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Jessica Pegula Is Peaking Just in Time for the WTA Finals – The New York Times

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After winning her second career singles title a week ago, the American player with world-class timing on the court has found herself the world No. 3.
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The tennis partnership between Jessica Pegula and David Witt got off to a roaring start. Only a few days after their first practice session, Pegula arrived in Washington, D.C., for the Citi Open with Witt, her new coach, and went on to win her first WTA singles title.
That was in 2019, when Pegula was ranked No. 79 and still learning to trust her body and talent after major knee and hip injuries.
“In the beginning, it was more me pounding it into her head that she’s really good,” Witt said. “And that she can beat these people and that there’s nobody better and whether they are top 10 or 20, it doesn’t matter.”
Three years later, Pegula is a genuine member of the tennis elite: at No. 3 in the world in singles a week after winning her second career singles title in Guadalajara, Mexico, and beating four former Grand Slam singles champions along the way.
The top-ranked American, Pegula is one of the headliners of the WTA Finals — the year-end championships of the women’s tour, reserved for the top eight players — beginning Monday in Fort Worth. It will be her first appearance in the exclusive event, and that has extra resonance for Pegula because it comes at the relatively advanced tennis age of 28.
“Of course, I would have liked success younger, but I don’t know if it would have panned out the same,” she said in a recent interview. “I don’t think it would have. So, I’m particularly appreciative of it now. If I didn’t go through all the stuff I went through, I don’t think I would have developed the kind of strength that I think I used to help me do well now.”
Pegula comes from an overachieving family. Her parents are Terry and Kim Pegula, the billionaire owners of the N.F.L.’s Buffalo Bills and N.H.L.’s Buffalo Sabres. Terry Pegula made a fortune in natural gas and real estate and married Kim, who was born in South Korea but abandoned by her biological parents and later adopted at age 5 by a family in the United States.
“I think my mom was left on police station steps,” Jessica Pegula said. “It’s a crazy story. It could be like a movie.”
Kim has been facing significant health issues since the summer, which the Pegulas have acknowledged publicly without providing details. Jessica, tearing up, dedicated her victory in Guadalajara to her mother.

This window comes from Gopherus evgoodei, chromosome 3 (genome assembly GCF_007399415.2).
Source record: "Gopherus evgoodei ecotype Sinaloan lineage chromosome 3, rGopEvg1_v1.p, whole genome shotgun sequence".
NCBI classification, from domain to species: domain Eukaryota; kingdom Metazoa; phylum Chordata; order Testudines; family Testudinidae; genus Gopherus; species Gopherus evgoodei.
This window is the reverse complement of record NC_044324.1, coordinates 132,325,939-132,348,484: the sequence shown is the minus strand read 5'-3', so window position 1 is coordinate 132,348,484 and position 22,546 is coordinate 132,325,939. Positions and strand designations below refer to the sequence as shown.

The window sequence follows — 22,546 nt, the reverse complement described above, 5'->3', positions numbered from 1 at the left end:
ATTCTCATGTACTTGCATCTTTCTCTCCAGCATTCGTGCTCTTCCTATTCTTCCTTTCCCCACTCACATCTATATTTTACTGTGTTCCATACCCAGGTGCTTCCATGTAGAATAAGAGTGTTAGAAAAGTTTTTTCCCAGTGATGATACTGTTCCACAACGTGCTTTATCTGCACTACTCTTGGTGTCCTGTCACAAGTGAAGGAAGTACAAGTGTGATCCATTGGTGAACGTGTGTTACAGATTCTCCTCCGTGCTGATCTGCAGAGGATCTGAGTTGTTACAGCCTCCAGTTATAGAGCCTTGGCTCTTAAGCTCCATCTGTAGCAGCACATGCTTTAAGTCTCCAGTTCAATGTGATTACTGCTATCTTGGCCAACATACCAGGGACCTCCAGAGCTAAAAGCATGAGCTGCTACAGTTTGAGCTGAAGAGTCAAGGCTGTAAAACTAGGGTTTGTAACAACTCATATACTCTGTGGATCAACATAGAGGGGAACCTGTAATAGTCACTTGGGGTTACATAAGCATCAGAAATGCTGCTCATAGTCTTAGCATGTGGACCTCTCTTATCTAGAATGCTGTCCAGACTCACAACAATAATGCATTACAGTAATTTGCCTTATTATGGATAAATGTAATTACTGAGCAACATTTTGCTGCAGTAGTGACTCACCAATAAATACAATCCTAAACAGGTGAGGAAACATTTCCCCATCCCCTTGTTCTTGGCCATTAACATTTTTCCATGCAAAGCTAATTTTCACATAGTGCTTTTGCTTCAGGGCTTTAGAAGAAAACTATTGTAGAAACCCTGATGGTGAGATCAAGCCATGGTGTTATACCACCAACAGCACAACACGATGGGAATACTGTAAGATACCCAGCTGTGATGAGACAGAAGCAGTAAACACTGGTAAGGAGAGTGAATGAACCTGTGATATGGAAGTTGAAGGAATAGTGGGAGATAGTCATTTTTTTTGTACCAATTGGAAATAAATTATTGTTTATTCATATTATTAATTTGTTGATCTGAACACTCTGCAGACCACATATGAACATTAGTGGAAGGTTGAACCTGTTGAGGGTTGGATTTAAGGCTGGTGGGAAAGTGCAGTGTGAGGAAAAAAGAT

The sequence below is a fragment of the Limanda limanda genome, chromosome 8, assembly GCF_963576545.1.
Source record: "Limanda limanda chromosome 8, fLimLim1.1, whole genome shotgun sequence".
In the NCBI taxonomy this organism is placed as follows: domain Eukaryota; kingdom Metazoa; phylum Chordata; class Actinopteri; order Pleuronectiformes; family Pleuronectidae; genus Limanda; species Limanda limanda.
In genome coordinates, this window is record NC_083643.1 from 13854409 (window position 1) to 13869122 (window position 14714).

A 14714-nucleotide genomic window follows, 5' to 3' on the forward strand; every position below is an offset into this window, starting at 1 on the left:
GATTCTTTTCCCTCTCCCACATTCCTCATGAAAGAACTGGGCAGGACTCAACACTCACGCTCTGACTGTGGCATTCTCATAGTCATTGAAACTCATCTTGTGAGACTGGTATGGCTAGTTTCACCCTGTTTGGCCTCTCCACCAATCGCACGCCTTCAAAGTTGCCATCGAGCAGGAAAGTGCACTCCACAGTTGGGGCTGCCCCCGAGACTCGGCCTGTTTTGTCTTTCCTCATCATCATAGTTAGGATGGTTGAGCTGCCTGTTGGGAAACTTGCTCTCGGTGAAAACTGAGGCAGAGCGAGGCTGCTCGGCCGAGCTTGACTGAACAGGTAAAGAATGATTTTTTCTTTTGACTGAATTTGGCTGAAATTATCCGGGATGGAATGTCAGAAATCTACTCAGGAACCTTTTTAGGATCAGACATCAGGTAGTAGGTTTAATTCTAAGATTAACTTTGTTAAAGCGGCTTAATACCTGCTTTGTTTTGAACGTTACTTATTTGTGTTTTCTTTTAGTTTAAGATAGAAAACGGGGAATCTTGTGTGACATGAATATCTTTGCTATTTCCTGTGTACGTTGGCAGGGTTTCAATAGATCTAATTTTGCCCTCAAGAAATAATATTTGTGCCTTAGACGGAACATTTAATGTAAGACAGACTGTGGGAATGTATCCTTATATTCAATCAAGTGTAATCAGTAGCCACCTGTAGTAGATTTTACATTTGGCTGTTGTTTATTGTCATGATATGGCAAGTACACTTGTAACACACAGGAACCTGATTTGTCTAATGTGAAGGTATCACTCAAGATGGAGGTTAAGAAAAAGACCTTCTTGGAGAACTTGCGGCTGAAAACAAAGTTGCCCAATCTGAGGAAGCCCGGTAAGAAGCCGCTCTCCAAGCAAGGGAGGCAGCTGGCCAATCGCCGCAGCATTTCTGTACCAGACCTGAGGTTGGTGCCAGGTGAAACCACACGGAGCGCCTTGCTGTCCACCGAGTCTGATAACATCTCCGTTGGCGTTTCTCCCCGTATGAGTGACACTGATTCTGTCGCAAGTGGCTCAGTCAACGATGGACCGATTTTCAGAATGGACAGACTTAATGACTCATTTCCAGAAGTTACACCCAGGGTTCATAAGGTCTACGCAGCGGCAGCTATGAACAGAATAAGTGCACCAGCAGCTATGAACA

“My mom always kind of joked I was the first sports team as far as helping me with my tennis career growing up,” Pegula told reporters in Guadalajara. “I definitely wanted to dedicate it to her. She’s had a really tough year. I know she was watching.”
Pegula plans on giving her mother plenty more tennis to watch in the next two weeks. After the WTA Finals, she will travel to Glasgow to lead the United States in the finals of the Billie Jean King Cup team event.
It will be a grueling finish to a busy season, one that No. 1 Iga Swiatek will not attempt. Swiatek declined to play in the King Cup finals for Poland, explaining that the tight, intercontinental turnaround put her at risk of an injury.
Pegula agrees that the scheduling is far from ideal. She wants the team experience she missed last year when she had to withdraw from the King Cup finals; she tested positive for the coronavirus shortly after her wedding to Taylor Gahagen in October and had to spend what she called “a Covid honeymoon” at home in Boca Raton, Fla.
“I definitely want to go,” she said of Glasgow. “I think it’s a good problem to have if I’m in the finals of both. So, it’ll be a tough turnaround, but it’s a tough two weeks and then I’m done. It’s like a reward.”
Pegula’s best season has been about juggling it all: newfound success, newlywed life, her skin-care business and a spot on the WTA player council in the midst of a politically and financially fraught time for the tour.